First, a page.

Related: Ruby Corado steps down as head of Casa Ruby

“I am moving [on] because I don’t want to be a distraction,” she said. “I’m not going to be the main target anymore. What I want to ask of all of you who will listen to this video is that it’s time to support the Black trans leadership of Casa Ruby.”

Corado called on supporters of Casa Ruby to lend their support to Blackmon in carrying out Casa Ruby’s mission, and expressed confidence that her successor would be a good steward of the organization.

“This is not about Ruby Corado,” she said. “This is about the people. This is about the people who lost their jobs…. This is about the unemployment in Washington, D.C. This is the homelessness in Washington, D.C. This is about the suicide rate. This is about the HIV, the hate crimes that highly impact trans and queer people of color.”

Blackmon, who also appeared on the live broadcast, said she was grateful to follow in Corado’s footsteps.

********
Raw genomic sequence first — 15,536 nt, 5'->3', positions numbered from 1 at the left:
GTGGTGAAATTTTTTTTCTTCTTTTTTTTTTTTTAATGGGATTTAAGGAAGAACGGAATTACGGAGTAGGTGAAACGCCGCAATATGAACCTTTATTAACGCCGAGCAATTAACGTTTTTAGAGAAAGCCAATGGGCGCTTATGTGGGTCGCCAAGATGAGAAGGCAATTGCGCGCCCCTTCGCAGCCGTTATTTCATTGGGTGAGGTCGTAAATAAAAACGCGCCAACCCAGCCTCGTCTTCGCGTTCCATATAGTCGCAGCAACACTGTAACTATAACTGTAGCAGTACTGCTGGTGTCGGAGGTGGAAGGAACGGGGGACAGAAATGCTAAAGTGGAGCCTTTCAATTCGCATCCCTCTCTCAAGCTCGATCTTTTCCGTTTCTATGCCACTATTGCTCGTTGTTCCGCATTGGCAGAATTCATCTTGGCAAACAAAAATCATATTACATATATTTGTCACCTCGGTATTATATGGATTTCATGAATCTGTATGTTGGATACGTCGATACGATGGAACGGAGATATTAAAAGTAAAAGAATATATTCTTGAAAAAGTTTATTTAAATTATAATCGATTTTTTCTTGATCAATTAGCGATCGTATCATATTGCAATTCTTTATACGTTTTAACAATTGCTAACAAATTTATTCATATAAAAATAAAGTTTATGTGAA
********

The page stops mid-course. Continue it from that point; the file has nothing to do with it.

“I want to let everyone know that I am a product of what Casa Ruby is. There was time that I was out in survival mode and living a survival type of lifestyle, and there are times that I was not able to completely survive on my own. I want people to understand that it is extremely important for trans women to feel like they have some support system or some type of [feeling of] comfortability where they can be themselves. And this place has always offered that to my community and to myself,” Blackmon said.

“It is extremely important that we have a space that is led by people like us, like-minded individuals, because it no matter how you say it, if you haven’t walked in my shoes, you won’t know how they feel,” she added.

Casa Ruby’s 24-hour drop-in center – Photo: Facebook.

Blackmon pledged to fight for additional funding for Casa Ruby’s various programs, noting that she was part of an LGBTQ-led coalition that successfully influenced the D.C. Council to appropriate additional money to better address the LGBTQ community’s needs.